|Display a summary of the options available.|
|This is insanity, Max! Or what if its genius?|
|Select one player game. No rocks in this version. Either players controls will work in this mode.|
|Select two player game, human versus human. Player 1s controls are on the keyboard, and player 2s are in the numeric keypad (this may be configured, however).|
|Select two player game, human versus computer. Either players controls will work for the human player.|
|Select two player game, computer versus computer. Fun to setup two different AIs against each other and watch them go (the current longest running demo game Ive seen was 57 hours long, and that was only ended by a bug in the timer code which caused one of the AIs to pause. By the time I noticed what had happened, the other AI had racked up an unbelievable 6,000 rocks against his frozen opponent ...).|
|Easy gameplay. Enables options for easier gameplay. This option is currently equivalent to --noaidrop -number=4 --nullify --noindestructibles.|
|Medium gameplay. Enables more difficult round. Currently, this is equivalent to the following: --aidrop -number=5 --nullify --indestructibles.|
|Hard gameplay. Enables the most difficult of gameplay. Currently, this is equivalent to the following: --aidrop -number=6 --nonullify --indestructibles. Later options can override the options set by -e, -m, or -H.|
|Specify the number of colors to use. This value can range from 4 to 6. The default is set by the difficulty level.|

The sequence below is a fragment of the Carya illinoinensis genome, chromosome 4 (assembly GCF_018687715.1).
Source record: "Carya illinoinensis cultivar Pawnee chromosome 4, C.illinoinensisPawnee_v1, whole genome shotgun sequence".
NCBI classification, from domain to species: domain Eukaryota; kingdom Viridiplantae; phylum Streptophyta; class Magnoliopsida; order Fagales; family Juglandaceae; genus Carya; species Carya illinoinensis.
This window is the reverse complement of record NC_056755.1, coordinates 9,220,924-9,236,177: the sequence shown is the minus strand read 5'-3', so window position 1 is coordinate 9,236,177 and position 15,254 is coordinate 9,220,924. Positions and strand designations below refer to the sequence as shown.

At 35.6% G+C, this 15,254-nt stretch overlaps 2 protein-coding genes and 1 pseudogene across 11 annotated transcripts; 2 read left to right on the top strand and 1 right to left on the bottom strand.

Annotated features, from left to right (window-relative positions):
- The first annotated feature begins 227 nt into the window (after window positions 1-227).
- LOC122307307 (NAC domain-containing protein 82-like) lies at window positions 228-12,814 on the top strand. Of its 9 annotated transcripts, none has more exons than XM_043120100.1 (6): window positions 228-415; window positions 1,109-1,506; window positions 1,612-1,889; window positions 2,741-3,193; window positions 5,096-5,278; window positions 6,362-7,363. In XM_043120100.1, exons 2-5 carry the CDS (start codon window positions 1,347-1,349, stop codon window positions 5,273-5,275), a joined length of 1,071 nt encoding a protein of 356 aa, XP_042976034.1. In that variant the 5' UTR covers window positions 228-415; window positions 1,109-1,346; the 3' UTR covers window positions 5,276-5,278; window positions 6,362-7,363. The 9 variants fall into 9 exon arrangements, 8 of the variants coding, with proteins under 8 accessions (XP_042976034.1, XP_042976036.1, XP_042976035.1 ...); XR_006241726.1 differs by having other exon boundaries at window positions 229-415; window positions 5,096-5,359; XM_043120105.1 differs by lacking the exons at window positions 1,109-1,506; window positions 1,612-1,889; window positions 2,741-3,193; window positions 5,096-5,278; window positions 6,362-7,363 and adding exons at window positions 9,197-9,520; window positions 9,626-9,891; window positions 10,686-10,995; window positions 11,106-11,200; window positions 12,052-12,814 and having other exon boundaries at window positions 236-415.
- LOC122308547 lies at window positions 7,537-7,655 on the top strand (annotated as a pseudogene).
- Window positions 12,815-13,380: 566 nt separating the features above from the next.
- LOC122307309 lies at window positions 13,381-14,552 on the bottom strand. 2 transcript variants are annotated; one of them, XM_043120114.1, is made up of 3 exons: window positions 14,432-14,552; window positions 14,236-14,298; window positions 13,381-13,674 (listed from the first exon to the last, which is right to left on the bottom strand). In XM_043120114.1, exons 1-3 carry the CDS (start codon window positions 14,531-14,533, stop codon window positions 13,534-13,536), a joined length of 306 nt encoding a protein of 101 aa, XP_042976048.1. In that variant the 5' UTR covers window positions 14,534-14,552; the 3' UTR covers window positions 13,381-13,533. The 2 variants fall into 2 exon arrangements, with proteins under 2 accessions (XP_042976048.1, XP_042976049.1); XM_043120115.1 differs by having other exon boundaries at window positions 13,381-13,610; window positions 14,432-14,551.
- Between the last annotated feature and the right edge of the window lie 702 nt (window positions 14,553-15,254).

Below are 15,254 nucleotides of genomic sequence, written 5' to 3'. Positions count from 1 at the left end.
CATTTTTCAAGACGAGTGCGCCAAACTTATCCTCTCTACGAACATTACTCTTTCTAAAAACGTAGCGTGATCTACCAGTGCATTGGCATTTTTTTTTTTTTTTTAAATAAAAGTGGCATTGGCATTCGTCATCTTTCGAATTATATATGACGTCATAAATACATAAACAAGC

|This is a toggle option. Automatically restart after a Game Over. Useful when combined with the -d flag. The inversion of this flag is -/t, --norestart.|
|This is a toggle option. Enable tutorial mode. In tutorial mode, an AI will assist you by choosing a move it thinks is appropriate. You may still control the piece with the player controls. The inversion of this flag is -/T, --notutorial.|
|Select a theme to use on startup. The default is default.|
|This is a toggle option. When set, tooltips are displayed. The default is for this flag to be set. To turn off tooltips, use --notooltips.|
|This is a toggle option. When set, no output is printed to stdout. The default is for this flag to be cleared. To turn off quiet use --noquiet.|
|This is a toggle option that enables music and sound effects. The inversion of this flag is -/S, --nosound.|
|This is a toggle option that enables use of the high quality mixer provided by mikmod. Depending on your soundcard, this may have no effect. Defaults to off, to turn off high quality mixing use --nohqmixer.|
|This is a toggle option that enables sound effects. Defaults to on when sound is supported. To turn off sound effects use --noeffects.|